The hymn was written in the 8th century CE by Adi Sankara, a revered Hindu philosopher and theologian. Sankara took Sanyasa (renunciation) at the age of eight. One day, as a young boy, he was begging for alms to prepare his lunch and he went to the house of a very poor Brahmin lady to seek alms. The lady was upset because there was nothing edible in the house. After searching the house once again she found one amla(Amalak, gooseberry) fruit. She hesitantly offered it to Sankara. He was moved after seeing the plight of the woman and sang 21 hymns praising Goddess Lakshmi. The Goddess was so pleased that she appeared before him and asked him why he has remembered her. He asked the Goddess to grant riches to the poor woman. The Goddess first refused to do so because the lady had not done any work for charity in her previous birth and it is not possible to change one's fate. Sankara told the Goddess that she is the only one who is capable of changing the fate of someone by erasing or changing the writings of the future made by Lord Brahma. The Goddess was so pleased that she instantly showered the Brahmin lady's house with goose berries made of pure gold. The 21 stanzas became famous and are read by all devout Hindus.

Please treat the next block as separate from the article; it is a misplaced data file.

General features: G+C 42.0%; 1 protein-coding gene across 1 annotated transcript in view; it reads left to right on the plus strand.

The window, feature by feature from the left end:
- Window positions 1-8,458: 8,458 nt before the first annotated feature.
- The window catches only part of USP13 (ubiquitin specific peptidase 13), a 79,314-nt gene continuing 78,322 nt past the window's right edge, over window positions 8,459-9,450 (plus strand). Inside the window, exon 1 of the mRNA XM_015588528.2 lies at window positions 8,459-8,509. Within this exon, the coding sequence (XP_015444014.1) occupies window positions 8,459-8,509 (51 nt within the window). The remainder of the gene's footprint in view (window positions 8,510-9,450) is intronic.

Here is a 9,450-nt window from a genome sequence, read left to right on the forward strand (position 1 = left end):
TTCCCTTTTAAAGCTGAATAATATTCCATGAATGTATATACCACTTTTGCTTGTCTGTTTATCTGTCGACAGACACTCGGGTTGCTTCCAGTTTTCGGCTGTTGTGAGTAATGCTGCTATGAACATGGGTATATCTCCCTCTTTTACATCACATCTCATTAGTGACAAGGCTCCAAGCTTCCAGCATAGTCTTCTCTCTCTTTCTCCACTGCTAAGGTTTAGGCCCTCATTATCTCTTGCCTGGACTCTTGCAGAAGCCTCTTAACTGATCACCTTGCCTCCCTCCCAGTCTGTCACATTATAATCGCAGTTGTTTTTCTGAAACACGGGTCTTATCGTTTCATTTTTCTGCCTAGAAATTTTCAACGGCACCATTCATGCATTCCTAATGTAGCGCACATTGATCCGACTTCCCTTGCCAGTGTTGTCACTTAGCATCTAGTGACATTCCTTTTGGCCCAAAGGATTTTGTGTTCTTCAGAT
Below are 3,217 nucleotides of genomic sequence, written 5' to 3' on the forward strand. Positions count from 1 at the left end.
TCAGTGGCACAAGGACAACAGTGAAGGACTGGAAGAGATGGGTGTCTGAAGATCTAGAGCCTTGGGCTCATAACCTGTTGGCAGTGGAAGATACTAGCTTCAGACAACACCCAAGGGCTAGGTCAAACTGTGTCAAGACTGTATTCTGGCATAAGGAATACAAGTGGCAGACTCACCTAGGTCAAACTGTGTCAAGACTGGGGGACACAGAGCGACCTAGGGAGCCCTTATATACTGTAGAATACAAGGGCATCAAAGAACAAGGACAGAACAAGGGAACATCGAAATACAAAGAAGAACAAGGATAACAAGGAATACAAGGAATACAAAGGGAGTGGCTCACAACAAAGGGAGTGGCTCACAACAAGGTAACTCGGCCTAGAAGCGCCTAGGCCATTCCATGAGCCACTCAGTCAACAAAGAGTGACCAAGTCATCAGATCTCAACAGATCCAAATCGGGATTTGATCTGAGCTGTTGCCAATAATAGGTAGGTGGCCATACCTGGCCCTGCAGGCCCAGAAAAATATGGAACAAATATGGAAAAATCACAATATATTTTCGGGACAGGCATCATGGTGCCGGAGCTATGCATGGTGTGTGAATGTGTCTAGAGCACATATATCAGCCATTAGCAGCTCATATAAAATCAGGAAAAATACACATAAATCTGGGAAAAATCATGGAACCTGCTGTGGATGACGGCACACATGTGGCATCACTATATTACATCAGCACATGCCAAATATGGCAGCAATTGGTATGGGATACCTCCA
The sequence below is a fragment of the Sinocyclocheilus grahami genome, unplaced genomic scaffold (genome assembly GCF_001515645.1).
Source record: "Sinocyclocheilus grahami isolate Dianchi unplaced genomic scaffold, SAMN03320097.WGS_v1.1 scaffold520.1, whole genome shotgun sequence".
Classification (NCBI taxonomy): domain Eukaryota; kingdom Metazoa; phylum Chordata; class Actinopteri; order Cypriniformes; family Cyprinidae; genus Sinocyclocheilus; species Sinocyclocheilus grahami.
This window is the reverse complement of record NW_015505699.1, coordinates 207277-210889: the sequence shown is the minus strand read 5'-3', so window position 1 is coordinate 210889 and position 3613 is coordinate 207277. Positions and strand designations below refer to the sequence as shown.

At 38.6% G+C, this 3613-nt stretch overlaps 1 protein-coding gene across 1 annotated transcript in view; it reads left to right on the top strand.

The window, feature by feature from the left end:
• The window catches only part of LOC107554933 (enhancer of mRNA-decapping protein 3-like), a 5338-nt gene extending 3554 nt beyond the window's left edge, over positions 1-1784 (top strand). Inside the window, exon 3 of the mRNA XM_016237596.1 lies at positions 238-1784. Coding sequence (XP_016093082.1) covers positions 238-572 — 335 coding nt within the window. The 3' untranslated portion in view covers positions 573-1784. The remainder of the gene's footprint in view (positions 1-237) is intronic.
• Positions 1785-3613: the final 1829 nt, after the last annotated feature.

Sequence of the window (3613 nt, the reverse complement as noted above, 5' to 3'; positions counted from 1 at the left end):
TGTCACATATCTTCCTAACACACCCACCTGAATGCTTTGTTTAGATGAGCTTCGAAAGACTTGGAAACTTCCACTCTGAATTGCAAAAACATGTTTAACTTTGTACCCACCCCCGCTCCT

The hymn contains a description of the beauty, personality, power and graciousness of Goddess Lakshmi. Sankara does not distinguish between the three Goddesses of Hinduism. For him Lakshmi, Parvati and Saraswati are the same.